Samsung claims that the jury in this case wasn't given enough information about how to understand design patents (contrary to utility patents, where the judge instructs the jury on how to interpret the patent). Samsung is also arguing against the way the patent damages are calculated, noting that a company can sue to recover the other party's profits.
“Samsung is escalating this case because it believes that the way the laws were interpreted is not in line with modern times,” it said in a statement. “If the current legal precedent stands, it could diminish innovation, stifle competition, pave the way for design patent troll litigation and negatively impact the economy and consumers.”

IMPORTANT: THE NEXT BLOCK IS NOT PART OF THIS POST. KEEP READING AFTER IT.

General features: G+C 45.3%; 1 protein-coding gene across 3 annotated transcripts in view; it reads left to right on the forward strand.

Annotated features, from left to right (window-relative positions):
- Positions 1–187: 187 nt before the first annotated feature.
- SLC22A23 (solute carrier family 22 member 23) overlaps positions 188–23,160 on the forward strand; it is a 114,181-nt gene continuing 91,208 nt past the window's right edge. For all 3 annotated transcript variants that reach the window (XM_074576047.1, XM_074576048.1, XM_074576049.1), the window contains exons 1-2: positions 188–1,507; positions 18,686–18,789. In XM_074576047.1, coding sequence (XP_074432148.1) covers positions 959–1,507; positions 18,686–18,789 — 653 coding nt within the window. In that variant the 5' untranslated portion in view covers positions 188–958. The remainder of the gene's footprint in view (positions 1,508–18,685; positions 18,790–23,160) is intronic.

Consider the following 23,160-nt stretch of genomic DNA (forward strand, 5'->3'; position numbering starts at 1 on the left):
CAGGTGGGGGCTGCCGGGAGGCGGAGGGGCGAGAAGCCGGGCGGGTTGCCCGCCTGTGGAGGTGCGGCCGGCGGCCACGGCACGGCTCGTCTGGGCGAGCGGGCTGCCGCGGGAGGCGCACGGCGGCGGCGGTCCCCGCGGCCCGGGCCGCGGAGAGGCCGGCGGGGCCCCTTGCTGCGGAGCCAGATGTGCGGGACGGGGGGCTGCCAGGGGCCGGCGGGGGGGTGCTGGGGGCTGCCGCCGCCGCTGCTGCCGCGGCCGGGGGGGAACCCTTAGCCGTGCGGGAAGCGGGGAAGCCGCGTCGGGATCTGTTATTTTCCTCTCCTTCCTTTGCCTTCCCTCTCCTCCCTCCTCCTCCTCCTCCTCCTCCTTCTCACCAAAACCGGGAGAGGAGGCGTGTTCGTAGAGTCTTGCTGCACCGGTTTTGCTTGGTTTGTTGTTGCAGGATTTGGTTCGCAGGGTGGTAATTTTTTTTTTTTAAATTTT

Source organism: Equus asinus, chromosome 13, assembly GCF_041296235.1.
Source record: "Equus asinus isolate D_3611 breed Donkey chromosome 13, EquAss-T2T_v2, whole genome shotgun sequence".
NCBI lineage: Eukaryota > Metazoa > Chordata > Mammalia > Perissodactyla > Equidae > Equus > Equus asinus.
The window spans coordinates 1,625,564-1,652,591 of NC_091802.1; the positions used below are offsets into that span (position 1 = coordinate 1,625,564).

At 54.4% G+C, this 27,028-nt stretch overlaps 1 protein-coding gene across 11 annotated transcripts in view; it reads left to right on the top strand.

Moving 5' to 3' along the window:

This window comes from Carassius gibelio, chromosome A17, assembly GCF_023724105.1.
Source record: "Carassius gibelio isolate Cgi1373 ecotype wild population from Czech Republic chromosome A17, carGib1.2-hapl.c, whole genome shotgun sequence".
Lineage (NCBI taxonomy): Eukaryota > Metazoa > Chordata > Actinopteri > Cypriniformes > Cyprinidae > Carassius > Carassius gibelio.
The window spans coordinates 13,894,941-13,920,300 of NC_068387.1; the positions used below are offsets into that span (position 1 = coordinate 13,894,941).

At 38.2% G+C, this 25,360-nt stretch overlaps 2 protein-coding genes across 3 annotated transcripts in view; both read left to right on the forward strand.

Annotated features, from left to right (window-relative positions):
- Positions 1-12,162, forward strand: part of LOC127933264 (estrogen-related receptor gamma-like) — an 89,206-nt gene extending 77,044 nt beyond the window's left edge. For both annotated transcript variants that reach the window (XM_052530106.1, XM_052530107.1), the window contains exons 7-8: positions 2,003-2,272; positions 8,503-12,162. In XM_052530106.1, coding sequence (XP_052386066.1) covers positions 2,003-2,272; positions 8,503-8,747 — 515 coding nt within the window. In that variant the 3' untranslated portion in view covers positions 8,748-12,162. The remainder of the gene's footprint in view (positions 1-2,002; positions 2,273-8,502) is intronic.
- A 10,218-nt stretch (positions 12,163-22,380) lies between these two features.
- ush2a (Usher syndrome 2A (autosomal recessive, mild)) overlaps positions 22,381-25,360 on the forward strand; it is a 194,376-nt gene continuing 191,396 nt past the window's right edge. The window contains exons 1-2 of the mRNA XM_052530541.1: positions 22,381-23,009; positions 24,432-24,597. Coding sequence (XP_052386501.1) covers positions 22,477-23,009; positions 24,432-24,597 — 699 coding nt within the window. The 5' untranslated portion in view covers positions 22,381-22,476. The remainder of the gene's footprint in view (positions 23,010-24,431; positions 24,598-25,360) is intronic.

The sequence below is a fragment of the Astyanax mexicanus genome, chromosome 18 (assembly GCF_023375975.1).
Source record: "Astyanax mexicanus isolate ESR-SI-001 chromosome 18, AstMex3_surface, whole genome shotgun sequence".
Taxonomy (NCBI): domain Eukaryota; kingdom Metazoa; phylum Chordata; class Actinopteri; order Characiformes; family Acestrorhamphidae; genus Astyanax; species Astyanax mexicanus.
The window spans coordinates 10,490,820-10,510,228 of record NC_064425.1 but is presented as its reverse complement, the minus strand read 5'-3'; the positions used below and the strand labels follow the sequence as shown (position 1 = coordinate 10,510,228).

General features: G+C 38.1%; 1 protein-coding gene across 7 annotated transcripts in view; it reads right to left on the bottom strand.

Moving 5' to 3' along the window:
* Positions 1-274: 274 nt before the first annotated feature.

While Samsung has already paid Apple $548 million in damages, the company did reserve the right to obtain reimbursement if any judgements are reversed. Last year, Samsung and Apple agreed to end all patent litigation outside of the United States
The Supreme Court is not expected to decide whether or not it will take Samsung's case until February; however, if the case is heard, it would certainly have major implications on design patents and how technology companies use them.
Should the Supreme Court refuse to hear Samsung's appeal, then the previous court's decision stands and Samsung would not be able to "seek reimbursement" for its $548 million payment.